Marble Canyon, Colorado River, Glen Canyon National Recreation Area, northern Arizona, USA
Marble Canyon, Arizona, USA
You may think that this plunging canyon is the Grand Canyon, but today we’re exploring a lesser-known canyon about 115 kilometres away. Named for its resemblance to marble, the natural sandstone and limestone topography of Marble Canyon contains ethereal hues of pink, grey, purple, white and even gold. Located on the Colorado River, Marble Canyon may not be as well known as the Grand Canyon, but it is still a popular destination among adventure seekers and nature lovers.
Bordered on the east by the Navajo Indian Reservation and on the west by Kaibab Plateau, Marble Canyon tells a story of desert-life culture. Among the remnants found here include split-twig animal figurines that date back 4,000 years. It’s also home to an incredible variety of flora and fauna, such as the Townsend’s big eared-bat, the now-endangered Kanab ambersnail and humpback chubs.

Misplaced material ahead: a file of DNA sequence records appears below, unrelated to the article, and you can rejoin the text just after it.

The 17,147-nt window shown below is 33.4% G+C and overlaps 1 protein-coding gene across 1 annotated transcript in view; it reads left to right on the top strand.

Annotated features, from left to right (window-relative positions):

In 1995, the twin bridges in today’s image, known collectively as Navajo Bridge, were officially dedicated as the second bridge was installed. The first bridge had long been essential for travel across the 250-metre gap of Marble Canyon. But as the area experienced more traffic, and after much debate about the impact on Native land and endangered plants, plans were developed for the nearly identical second bridge. Now, Marble Canyon has two bridges, each about 150 metres over the Colorado River. The original serves as a path for humans and horses while the new bridge carries vehicles. Both bridges hold the title of ninth-highest in the United States (though the newer one is about a metre higher).